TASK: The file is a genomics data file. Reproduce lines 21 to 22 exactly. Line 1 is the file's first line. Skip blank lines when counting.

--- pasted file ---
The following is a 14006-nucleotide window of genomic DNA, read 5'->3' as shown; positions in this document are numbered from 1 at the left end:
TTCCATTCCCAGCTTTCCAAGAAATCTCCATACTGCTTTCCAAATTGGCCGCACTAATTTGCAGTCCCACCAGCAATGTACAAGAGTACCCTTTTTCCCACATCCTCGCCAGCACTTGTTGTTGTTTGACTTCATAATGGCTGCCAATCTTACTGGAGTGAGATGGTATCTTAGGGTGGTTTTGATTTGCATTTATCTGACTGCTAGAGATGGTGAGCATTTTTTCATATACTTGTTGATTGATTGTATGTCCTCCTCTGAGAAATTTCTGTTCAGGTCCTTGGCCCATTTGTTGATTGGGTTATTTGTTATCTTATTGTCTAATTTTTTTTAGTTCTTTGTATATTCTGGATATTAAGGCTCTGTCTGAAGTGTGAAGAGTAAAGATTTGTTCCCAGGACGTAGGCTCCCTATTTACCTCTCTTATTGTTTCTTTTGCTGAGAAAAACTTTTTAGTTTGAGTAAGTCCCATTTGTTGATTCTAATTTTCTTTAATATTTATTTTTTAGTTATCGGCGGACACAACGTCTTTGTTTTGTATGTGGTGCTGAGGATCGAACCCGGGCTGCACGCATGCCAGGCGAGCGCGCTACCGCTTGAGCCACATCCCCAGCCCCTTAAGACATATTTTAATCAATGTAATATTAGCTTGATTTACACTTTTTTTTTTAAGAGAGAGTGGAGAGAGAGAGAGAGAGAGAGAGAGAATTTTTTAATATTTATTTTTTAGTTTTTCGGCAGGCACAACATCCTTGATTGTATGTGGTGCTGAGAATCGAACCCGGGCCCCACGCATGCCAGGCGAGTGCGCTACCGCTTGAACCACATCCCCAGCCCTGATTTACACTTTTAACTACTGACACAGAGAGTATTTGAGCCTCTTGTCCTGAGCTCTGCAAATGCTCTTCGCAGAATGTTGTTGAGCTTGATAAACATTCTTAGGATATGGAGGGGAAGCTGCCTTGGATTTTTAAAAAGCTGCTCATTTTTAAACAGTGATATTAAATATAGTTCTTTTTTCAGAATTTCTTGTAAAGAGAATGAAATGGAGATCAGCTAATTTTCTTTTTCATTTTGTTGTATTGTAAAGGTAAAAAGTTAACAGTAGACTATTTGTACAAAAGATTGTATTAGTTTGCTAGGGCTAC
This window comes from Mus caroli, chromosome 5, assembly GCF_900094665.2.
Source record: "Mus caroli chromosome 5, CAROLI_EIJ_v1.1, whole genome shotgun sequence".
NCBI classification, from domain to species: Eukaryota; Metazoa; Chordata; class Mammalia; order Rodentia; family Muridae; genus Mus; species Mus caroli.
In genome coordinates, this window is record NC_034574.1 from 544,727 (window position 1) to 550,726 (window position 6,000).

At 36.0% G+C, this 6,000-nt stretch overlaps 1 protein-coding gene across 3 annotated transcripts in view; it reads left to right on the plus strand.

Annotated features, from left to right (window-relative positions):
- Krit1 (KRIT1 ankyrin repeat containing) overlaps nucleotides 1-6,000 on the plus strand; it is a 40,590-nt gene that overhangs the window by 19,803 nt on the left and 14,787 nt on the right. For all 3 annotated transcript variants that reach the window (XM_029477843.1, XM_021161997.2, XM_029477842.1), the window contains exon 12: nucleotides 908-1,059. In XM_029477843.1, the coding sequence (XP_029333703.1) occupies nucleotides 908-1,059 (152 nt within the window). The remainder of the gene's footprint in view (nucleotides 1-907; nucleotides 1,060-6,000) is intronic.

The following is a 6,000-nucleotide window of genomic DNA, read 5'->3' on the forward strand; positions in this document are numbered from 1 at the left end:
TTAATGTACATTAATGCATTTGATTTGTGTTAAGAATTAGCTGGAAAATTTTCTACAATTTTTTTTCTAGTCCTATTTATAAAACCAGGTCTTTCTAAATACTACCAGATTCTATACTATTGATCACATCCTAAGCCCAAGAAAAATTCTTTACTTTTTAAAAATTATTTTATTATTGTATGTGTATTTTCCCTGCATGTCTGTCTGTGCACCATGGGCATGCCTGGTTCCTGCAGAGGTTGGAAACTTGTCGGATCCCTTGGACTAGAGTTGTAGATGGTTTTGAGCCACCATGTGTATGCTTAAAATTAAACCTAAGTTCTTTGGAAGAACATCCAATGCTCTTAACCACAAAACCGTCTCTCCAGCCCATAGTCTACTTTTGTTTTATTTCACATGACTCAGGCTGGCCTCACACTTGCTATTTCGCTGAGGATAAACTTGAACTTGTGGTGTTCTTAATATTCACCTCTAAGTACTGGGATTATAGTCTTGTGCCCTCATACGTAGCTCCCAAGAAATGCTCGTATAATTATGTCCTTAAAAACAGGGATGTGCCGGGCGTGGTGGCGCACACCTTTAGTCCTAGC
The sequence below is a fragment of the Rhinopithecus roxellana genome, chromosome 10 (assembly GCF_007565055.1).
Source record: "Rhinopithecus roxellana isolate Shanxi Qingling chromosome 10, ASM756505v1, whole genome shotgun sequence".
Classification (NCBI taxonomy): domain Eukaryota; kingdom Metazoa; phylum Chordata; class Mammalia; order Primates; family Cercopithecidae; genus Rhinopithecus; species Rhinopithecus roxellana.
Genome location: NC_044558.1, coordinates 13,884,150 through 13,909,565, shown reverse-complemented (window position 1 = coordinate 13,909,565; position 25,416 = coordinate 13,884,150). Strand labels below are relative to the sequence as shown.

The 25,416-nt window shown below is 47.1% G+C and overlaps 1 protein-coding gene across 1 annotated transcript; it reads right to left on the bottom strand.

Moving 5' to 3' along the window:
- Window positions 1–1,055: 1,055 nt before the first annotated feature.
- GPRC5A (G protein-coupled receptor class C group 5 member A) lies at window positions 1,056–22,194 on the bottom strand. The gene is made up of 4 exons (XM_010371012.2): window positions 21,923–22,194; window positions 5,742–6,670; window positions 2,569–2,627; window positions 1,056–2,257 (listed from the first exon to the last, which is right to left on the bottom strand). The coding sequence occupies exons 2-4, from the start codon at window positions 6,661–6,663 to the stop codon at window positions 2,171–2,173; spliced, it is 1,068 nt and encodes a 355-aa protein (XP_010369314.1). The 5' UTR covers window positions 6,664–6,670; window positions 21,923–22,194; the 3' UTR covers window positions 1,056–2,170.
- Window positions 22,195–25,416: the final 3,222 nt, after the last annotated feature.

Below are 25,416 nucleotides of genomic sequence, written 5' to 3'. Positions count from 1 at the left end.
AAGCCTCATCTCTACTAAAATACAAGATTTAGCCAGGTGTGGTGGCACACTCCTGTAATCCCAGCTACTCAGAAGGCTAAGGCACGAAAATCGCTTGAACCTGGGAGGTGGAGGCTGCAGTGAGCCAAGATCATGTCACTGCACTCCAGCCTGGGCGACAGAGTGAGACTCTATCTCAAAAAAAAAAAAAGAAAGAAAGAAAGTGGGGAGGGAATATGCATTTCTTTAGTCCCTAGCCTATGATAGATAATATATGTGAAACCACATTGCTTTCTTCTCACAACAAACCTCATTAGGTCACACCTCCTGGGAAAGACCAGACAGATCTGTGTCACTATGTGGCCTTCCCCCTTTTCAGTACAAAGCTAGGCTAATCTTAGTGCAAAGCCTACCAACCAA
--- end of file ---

Below are 25,416 nucleotides of genomic sequence, written 5' to 3'. Positions count from 1 at the left end.
AAGCCTCATCTCTACTAAAATACAAGATTTAGCCAGGTGTGGTGGCACACTCCTGTAATCCCAGCTACTCAGAAGGCTAAGGCACGAAAATCGCTTGAACCTGGGAGGTGGAGGCTGCAGTGAGCCAAGATCATGTCACTGCACTCCAGCCTGGGCGACAGAGTGAGACTCTATCTCAAAAAAAAAAAAAGAAAGAAAGAAAGTGGGGAGGGAATATGCATTTCTTTAGTCCCTAGCCTATGATAGATAATATATGTGAAACCACATTGCTTTCTTCTCACAACAAACCTCATTAGGTCACACCTCCTGGGAAAGACCAGACAGATCTGTGTCACTATGTGGCCTTCCCCCTTTTCAGTACAAAGCTAGGCTAATCTTAGTGCAAAGCCTACCAACCAA